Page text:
Detection of anoxia-responsive genes in cultured cells of the rainbow trout Oncorhynchus mykiss (Walbaum), using an optimized, genome-wide oligoarray
Abstract:The breadth of mechanistic analyses of environmental stress responses is greatly enhanced by the use of contemporary post-genomic screening technologies, notably including massively parallel transcript analysis by microarray. These genome-wide investigations are entirely dependent upon the creation of a suite of resources that are directed against the species under investigation. Here, the authors describe the use of in silico techniques for the filtering of large-scale EST data sets for the rainbow trout, Oncorhynchus mykiss, down to a non-redundant collection of c. 21 500 BLAST-identified sequences. The authors describe simple optimization procedures to compare the performance of different oligonucleotide probes predicted to hybridize to each of the trout sequences, so that the best performing probe could be selected. The collection of optimized probes was then submitted to a commercial oligoarray fabrication platform and the arrays used for specific experiments. This design approach leverages publicly available sequence data, thereby dramatically reducing production costs. Given an ability to incorporate additional sequence data, and inexpensively commissioning the updated oligoarray designs, this offers a highly cost-effective route to array experiments even for non-model species. The authors have validated this new microarray by investigating the in vitro responses of cultured rainbow trout cells following anoxia exposure for up to 24 h. The array displays a dynamic range of 104, which greatly exceeds that for cDNA probes, and offers improved consistency between arrays. The authors define 57 genes displaying significant responses and interpret the genes identified within the context of responses to oxygen deprivation.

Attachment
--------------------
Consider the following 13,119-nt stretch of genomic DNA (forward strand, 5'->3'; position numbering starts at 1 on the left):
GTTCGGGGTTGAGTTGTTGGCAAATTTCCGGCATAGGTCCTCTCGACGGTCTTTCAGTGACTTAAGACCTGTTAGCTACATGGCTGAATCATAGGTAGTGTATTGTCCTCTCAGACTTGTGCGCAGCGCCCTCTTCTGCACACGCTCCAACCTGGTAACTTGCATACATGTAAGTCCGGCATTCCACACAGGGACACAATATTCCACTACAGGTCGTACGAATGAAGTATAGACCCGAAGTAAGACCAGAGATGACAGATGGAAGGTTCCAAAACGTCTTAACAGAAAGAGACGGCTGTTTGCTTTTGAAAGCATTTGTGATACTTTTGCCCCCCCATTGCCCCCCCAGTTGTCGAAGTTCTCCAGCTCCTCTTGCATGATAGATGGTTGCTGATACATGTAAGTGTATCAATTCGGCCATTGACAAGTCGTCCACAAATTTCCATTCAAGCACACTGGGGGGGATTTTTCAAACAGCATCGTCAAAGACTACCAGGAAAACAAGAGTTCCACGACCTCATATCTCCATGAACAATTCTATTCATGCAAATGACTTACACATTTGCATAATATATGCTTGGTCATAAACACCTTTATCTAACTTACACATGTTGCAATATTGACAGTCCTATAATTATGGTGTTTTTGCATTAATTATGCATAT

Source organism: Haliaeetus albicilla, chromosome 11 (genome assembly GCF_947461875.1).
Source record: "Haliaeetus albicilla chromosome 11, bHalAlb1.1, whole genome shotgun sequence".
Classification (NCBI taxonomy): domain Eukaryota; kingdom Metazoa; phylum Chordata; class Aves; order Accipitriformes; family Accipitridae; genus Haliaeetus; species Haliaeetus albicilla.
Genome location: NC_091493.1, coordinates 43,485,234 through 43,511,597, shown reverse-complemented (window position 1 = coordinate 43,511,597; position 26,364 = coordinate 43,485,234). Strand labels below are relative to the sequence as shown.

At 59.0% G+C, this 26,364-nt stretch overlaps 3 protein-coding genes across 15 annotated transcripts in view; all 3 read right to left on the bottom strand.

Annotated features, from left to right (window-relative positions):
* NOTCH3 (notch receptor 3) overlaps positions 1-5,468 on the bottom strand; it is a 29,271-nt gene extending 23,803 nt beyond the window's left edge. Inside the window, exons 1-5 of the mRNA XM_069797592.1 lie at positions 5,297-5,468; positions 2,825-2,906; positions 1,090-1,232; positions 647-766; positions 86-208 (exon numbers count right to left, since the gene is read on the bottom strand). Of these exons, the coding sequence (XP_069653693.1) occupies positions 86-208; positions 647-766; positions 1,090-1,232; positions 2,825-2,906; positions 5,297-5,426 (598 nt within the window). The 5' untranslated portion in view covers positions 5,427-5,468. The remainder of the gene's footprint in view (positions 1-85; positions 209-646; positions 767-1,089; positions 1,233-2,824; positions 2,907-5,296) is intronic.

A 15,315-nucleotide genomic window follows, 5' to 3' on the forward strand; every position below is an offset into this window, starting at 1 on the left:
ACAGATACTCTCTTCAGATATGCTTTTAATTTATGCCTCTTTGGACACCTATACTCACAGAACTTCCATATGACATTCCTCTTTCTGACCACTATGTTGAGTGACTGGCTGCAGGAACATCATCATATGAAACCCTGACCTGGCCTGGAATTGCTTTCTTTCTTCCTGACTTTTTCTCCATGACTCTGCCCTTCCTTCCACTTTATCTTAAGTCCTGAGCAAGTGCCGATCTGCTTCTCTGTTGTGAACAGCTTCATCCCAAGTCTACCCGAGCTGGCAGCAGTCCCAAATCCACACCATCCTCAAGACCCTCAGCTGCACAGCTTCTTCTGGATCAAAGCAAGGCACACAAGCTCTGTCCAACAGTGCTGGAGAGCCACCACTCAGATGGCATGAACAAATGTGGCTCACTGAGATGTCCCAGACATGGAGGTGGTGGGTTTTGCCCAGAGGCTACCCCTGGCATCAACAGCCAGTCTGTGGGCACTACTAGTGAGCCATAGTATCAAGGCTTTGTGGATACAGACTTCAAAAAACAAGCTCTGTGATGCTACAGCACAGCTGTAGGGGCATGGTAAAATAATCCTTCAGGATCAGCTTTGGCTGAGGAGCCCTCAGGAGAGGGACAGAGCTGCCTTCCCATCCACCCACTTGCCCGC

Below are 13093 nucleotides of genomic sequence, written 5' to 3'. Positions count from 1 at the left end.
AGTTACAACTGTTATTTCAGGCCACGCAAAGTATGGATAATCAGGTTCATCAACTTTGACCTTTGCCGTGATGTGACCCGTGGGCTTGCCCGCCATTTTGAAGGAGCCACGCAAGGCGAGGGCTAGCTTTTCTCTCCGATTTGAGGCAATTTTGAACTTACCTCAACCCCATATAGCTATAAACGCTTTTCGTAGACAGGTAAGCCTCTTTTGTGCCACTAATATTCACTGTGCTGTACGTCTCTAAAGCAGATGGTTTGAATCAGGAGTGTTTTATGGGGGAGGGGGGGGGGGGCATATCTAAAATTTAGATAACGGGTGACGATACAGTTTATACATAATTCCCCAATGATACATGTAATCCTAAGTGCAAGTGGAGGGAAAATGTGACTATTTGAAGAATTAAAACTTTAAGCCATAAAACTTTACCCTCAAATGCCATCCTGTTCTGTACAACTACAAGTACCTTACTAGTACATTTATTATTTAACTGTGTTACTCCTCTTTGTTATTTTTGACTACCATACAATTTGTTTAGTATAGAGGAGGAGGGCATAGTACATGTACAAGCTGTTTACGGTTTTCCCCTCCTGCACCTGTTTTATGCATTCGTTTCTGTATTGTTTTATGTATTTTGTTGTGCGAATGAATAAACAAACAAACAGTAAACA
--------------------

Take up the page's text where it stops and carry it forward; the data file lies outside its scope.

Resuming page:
Document Type: Regular Paper
Affiliations: 1: Danish Institute of Fisheries Research and The Center for Biological Sequence Analysis at Biocentrum, Technical University of Denmark, Lyngby, Denmark 2: Marine Environmental Biology, University of Southern California, Los Angeles, CA 90089 3: Laboratory for Environmental Gene Regulation, School of Biological Sciences, University of Liverpool, L69 7ZB, U.K.
Publication date: 2008-06-01